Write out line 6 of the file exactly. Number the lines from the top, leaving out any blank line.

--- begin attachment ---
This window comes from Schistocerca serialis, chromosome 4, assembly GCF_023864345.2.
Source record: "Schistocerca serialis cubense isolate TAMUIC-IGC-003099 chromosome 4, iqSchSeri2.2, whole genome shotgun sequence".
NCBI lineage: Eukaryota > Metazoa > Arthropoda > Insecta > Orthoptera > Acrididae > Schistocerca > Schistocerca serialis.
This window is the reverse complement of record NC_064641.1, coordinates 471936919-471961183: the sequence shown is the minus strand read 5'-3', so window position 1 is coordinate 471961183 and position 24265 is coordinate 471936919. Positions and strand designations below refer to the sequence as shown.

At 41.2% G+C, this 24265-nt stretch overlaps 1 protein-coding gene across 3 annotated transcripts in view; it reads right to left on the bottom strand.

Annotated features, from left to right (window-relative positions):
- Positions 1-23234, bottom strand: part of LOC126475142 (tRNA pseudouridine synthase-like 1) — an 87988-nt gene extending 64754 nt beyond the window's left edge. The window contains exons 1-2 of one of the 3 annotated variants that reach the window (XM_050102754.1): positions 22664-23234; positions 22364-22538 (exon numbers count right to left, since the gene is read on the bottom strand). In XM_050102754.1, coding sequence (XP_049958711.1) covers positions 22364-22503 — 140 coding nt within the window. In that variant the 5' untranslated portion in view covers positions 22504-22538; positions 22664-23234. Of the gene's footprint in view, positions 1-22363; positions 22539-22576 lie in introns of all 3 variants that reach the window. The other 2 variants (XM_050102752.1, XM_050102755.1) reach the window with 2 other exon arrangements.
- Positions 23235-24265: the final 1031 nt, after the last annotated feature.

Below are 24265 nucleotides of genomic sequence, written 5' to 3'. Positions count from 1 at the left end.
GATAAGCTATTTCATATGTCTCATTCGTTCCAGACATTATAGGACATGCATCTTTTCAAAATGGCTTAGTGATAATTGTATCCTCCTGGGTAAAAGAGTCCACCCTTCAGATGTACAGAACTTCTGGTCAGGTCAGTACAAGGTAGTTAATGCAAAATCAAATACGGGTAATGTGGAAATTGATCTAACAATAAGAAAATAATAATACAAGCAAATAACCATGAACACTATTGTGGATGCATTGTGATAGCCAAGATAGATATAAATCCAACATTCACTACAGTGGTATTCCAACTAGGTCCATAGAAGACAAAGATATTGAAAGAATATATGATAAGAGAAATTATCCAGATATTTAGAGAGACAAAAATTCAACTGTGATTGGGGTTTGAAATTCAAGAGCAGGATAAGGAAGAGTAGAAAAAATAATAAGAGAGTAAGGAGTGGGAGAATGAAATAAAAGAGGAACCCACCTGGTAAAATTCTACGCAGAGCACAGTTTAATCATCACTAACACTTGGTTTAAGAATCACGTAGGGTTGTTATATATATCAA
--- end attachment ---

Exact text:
Annotated features, from left to right (window-relative positions):